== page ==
Are there Other Uses for Methadone?
Methadone’s use as an opiate addiction treatment stems from its classification as an opiate-type drug. Though synthetically made, this drug produces many of the same effects as any other opiate medication.
Methadone belongs to the Schedule II class of narcotics, which makes for a powerful analgesic agent. Its chemical make-up produces long-acting effects not found in many other opiate drugs.
Methadone acts as an agonist-type medication, meaning it stimulates certain brain receptor cell sites. These interactions can prove useful in treating other types of conditions. Methadone’s slow-acting effects also make for a fairly safe and effective opiate addiction treatment for women during pregnancy.
According to the University of Maryland, methadone’s chemical structure was first developed in Germany in the 1930s. By that time, it became glaringly apparent that morphine’s use as an analgesic or pain-relief agent carried a high potential for addiction.
It wasn’t until the 1940s when the United States obtained the rights to this drug for use as a pain-relief medication. Further research on the drug’s effects didn’t take place until the early 1960s in response to the heroin addiction epidemic taking place at that time.
It turns out, methadone’s slow-acting effects proved effective in curbing drug cravings and withdrawal effects for people struggling with opiate addictions. So marks this drug’s emergence as an opiate addiction treatment. Rather than cure opiate addiction, this new treatment drug proved effective in helping addicts manage their addictions by reducing the uncomfortable effects of withdrawal and curbing the persistent drug cravings that so often plague those in recovery.
People suffering from conditions involving moderate to severe pain, such as cancer can benefit from the analgesic effects of methadone. Most opiate-type drugs produce pain-relief by stimulating endorphin chemical secretions in the brain. The body’s central nervous system uses chemical messengers like endorphins to intercept pain messages before they reach the brain.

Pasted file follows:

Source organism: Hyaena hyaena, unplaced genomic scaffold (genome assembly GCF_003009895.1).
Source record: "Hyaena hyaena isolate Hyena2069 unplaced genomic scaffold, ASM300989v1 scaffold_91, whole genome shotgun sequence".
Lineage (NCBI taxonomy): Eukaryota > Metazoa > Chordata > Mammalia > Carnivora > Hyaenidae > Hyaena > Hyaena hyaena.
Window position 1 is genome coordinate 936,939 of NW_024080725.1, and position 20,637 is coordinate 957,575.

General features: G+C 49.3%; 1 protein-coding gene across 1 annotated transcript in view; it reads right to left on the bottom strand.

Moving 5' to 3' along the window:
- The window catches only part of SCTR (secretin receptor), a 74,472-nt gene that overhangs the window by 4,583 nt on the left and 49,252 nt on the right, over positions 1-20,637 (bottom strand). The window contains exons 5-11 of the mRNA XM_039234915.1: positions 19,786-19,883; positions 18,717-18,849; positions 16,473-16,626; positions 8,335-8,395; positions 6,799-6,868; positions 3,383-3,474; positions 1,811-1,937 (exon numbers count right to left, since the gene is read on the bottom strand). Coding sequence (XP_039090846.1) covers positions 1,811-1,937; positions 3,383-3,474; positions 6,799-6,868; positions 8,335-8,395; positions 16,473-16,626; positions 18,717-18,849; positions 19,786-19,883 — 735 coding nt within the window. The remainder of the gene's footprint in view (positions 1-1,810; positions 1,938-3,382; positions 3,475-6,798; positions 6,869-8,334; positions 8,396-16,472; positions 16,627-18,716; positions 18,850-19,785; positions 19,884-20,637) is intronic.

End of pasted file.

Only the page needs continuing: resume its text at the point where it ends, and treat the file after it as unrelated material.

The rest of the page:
In effect, endorphins camouflage pain signals and so reduces the degree of pain a person experiences. By stimulating endorphin secretions, methadone enhances the central nervous system’s ability to manage pain symptoms, according to the U. S. National Library of Medicine.
While the drug does produce a slow-acting effect, this mechanism only comes into play when used as an opiate addiction treatment, so pain sufferers must still ingest daily doses to reap its analgesic benefits. As drug potency levels can vary, transitioning a patient over from morphine therapy will likely require dosage adjustments depending on the level of pain a person experiences as well as his or her tolerance for opiate drugs in general.
Opiate Addiction Treatment in Pregnancy
Opiate addicted mothers often experience dangerously short pregnancy terms with babies being born at lower than normal birth weights. While a pregnant mother can opt to go “cold turkey,” the withdrawal effects that follow place the fetus under distress, and may even result in miscarriage.
Though methadone does place newborns at risk of developing opiate dependence, methadone treatment is considered the less of the two evils considering the dangers pregnant woman face with continued drug use. With metabolism rates fluctuating throughout the course of a pregnancy, dosage adjustments are needed to ensure the drug continues to relieve withdrawal and cravings effects.